18. ” Or is that essentially the same thing?”

    Protecting the families good name probably leads to the same outcome. The modern ‘Elite’ don’t give a toss.

  19. ” the old Anglo Ruling Class at least had a sense of Noblesse Oblige regarding the plebs; whereas the new ‘ meritocratic’ Elites have none.”

    Oh much worse than that. Now they hate you.

  20. Sixty years of clearly liberal majority on the Court and this issue was never raised. These people have no shame.

  21. ” I read someone who said, in effect, that the old Anglo Ruling Class at least had a sense of Noblesse Oblige regarding the plebs; whereas the new ‘ meritocratic’ Elites have none.”

    There’s also the point that if you draw the political class from the aristocracy, who are already wealthy, they have no, or at least less, need to loot the public purse and abuse their position of power in order to make a pile. Whereas by inducting a new class of penniless plebs into Parliament every 10-15 years or so via general suffrage you are creating an endless supply of politicians (and ex-politicians) on the make.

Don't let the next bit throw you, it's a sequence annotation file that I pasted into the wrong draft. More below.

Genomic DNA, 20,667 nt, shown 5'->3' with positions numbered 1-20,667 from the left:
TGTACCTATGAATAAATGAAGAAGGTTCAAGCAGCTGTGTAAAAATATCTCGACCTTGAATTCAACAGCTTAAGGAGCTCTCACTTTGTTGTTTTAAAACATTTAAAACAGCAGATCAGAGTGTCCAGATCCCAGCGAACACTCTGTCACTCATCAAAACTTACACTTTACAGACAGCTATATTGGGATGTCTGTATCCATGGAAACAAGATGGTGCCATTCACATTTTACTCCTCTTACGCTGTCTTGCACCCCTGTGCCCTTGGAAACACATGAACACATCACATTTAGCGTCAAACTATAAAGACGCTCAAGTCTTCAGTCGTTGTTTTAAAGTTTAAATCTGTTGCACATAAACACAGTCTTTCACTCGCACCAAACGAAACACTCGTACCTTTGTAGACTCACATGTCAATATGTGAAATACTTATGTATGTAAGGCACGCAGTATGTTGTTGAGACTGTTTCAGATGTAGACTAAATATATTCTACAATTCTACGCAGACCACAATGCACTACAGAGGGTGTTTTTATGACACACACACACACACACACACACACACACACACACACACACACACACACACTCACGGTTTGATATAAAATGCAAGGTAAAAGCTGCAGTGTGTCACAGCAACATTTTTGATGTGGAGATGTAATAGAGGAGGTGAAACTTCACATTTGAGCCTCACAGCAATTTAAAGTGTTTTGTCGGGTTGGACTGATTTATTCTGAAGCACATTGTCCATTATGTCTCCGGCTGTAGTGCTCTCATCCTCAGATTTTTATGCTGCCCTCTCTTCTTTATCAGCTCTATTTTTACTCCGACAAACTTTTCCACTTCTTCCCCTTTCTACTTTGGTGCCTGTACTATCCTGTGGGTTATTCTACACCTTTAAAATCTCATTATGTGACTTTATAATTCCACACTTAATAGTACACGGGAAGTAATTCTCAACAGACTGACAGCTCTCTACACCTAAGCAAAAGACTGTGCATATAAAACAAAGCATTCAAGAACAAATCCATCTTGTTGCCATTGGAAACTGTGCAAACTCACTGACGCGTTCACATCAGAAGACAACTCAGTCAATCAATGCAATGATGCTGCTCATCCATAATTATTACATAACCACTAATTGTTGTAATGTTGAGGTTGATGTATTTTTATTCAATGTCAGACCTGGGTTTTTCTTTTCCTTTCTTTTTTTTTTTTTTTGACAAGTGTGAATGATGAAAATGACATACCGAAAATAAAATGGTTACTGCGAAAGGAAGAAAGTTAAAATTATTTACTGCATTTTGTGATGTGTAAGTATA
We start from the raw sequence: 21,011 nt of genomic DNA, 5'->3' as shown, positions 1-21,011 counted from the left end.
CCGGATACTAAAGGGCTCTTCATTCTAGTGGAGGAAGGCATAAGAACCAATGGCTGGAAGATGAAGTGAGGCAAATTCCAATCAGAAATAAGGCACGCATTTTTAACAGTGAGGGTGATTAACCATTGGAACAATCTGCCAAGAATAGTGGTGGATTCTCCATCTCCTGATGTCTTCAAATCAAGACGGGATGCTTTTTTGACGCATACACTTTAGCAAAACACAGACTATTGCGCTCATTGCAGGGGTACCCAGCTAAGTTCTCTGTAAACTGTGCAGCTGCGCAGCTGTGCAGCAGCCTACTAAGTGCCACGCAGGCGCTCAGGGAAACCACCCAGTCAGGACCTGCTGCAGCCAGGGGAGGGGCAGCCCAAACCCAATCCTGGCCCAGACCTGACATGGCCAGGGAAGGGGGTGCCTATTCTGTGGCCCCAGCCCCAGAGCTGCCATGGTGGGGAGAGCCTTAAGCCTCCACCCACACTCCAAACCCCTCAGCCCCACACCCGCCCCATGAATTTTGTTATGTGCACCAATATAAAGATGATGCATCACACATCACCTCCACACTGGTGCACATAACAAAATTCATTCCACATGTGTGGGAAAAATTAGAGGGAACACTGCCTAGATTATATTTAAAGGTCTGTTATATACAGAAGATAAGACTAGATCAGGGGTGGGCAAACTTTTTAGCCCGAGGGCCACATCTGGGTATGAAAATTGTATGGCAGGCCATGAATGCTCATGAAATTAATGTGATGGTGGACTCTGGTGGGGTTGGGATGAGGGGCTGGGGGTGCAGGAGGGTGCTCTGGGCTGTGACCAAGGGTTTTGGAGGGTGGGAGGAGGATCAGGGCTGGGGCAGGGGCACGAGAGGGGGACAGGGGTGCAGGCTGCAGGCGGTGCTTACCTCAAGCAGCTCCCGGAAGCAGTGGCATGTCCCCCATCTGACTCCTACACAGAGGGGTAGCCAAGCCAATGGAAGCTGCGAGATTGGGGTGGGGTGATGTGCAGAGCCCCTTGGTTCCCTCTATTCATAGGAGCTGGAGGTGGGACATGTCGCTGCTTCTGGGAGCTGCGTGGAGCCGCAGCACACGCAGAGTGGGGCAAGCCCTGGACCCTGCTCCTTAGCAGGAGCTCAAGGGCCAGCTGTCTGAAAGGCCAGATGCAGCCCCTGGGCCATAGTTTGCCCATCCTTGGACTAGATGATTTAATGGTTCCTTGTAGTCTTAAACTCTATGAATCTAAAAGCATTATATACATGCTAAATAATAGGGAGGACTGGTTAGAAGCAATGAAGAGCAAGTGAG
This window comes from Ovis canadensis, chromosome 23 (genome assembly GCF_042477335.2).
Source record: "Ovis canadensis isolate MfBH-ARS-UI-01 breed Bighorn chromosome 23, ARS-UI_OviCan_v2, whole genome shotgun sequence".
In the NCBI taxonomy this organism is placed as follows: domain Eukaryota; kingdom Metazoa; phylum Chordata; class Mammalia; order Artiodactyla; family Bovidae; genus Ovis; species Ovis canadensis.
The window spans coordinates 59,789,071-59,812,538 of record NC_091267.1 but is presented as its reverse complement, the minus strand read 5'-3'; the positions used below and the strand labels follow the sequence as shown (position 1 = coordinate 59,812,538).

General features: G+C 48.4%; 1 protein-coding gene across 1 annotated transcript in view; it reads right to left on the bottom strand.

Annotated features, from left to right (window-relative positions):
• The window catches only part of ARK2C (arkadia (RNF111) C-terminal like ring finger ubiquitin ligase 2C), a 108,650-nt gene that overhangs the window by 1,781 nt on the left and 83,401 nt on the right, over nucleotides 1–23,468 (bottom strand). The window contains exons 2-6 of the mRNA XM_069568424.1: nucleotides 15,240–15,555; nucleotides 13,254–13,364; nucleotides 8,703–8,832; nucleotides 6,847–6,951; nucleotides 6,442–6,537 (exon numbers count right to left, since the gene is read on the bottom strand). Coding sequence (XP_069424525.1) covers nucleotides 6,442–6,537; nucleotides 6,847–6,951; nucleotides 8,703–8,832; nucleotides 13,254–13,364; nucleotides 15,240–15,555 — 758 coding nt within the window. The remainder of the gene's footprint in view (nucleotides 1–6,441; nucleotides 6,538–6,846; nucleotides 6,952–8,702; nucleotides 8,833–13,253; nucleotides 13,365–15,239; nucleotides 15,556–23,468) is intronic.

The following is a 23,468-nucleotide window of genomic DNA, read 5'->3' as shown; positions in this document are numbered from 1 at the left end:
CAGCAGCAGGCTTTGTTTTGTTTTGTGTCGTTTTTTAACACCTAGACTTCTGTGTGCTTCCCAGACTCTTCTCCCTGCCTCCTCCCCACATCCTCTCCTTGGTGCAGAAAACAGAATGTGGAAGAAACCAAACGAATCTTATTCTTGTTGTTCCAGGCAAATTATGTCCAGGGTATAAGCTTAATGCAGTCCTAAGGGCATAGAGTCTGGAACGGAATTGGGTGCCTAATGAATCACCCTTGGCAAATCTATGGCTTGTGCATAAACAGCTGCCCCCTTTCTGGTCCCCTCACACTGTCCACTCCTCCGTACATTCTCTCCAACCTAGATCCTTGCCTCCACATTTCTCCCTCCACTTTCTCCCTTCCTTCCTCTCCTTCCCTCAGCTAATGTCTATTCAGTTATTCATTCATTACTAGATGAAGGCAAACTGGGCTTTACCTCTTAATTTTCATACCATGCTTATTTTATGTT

22. We really must pack the High Court here in Oz. Their decision that a state petrol tax, and by implication any state tax, was a breach of the constitution by interfering with the right to free trade between states has strangled the ability of states to conduct separate policies.

    We usually wait here until an American innovation has been proved disastrous beyond all shadow of doubt, and then copy it. But I think we have to act faster this time.

  23. ” I read someone who said, in effect, that the old Anglo Ruling Class at least had a sense of Noblesse Oblige regarding the plebs; whereas the new ‘ meritocratic’ Elites have none.”